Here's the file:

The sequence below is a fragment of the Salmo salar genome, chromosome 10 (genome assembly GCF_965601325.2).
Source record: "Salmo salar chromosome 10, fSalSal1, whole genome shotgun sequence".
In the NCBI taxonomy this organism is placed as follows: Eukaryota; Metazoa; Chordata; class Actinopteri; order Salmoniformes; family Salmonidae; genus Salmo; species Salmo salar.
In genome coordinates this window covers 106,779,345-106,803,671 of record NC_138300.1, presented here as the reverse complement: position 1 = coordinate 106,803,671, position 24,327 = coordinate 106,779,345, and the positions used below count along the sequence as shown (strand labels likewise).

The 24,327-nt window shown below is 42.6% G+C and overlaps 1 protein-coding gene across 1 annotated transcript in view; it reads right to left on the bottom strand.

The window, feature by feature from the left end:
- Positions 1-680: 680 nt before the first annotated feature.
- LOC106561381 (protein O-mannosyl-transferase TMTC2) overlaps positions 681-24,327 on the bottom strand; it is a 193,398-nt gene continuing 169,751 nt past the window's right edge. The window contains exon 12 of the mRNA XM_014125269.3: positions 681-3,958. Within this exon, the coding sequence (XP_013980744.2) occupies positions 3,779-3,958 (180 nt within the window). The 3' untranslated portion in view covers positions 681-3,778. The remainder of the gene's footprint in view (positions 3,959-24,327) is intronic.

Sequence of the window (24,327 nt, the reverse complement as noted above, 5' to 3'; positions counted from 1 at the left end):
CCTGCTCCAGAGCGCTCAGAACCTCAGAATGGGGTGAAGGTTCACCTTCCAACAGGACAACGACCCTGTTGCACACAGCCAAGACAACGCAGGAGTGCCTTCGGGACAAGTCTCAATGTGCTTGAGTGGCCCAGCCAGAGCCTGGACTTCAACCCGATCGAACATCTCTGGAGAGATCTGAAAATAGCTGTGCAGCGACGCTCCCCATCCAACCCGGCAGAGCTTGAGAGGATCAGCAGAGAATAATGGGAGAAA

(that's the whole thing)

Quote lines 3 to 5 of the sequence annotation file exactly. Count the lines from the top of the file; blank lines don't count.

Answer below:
In the NCBI taxonomy this organism is placed as follows: Eukaryota; Metazoa; Chordata; class Actinopteri; order Salmoniformes; family Salmonidae; genus Salmo; species Salmo salar.
In genome coordinates this window covers 106,779,345-106,803,671 of record NC_138300.1, presented here as the reverse complement: position 1 = coordinate 106,803,671, position 24,327 = coordinate 106,779,345, and the positions used below count along the sequence as shown (strand labels likewise).

The 24,327-nt window shown below is 42.6% G+C and overlaps 1 protein-coding gene across 1 annotated transcript in view; it reads right to left on the bottom strand.